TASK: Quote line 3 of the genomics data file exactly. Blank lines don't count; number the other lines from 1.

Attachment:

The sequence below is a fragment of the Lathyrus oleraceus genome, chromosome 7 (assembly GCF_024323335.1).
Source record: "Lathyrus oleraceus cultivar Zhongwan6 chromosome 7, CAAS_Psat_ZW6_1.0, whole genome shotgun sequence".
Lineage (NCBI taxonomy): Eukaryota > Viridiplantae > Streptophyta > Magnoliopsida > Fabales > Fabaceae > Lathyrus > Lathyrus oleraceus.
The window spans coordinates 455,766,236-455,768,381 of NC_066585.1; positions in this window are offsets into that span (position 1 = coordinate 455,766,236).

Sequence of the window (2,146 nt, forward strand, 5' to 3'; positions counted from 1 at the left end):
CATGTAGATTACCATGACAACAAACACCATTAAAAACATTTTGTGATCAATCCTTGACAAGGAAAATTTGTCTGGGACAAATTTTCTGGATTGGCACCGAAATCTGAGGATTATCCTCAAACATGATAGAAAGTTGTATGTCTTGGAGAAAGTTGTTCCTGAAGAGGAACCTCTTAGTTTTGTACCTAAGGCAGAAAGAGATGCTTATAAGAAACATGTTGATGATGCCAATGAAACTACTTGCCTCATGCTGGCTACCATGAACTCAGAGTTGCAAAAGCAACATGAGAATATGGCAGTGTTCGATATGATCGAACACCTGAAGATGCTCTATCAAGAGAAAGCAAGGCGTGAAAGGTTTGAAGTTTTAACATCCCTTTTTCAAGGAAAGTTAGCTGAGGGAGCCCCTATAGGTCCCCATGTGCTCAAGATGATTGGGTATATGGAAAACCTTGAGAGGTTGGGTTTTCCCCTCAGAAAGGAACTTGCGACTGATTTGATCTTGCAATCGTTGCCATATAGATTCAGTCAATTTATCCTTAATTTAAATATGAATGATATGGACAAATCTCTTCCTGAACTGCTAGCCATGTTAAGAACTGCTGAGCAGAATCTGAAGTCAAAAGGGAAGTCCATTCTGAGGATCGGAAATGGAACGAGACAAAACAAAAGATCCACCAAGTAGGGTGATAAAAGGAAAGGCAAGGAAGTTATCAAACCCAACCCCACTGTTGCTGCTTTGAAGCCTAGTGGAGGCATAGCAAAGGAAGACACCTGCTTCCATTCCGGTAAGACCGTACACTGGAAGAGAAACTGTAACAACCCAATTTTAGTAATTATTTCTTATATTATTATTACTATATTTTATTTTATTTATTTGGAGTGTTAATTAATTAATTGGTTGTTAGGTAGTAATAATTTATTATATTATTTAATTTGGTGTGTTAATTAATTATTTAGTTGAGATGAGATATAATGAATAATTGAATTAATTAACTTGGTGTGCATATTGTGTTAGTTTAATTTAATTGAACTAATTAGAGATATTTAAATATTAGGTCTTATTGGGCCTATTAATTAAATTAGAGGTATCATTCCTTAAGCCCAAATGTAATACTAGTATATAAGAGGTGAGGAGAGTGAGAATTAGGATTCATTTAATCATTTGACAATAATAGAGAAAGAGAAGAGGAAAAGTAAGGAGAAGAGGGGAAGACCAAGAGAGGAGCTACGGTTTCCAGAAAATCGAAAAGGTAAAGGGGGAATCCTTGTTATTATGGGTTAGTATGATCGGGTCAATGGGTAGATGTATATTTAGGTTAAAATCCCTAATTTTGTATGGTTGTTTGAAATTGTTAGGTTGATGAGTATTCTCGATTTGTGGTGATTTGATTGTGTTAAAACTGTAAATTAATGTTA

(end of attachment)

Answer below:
Lineage (NCBI taxonomy): Eukaryota > Viridiplantae > Streptophyta > Magnoliopsida > Fabales > Fabaceae > Lathyrus > Lathyrus oleraceus.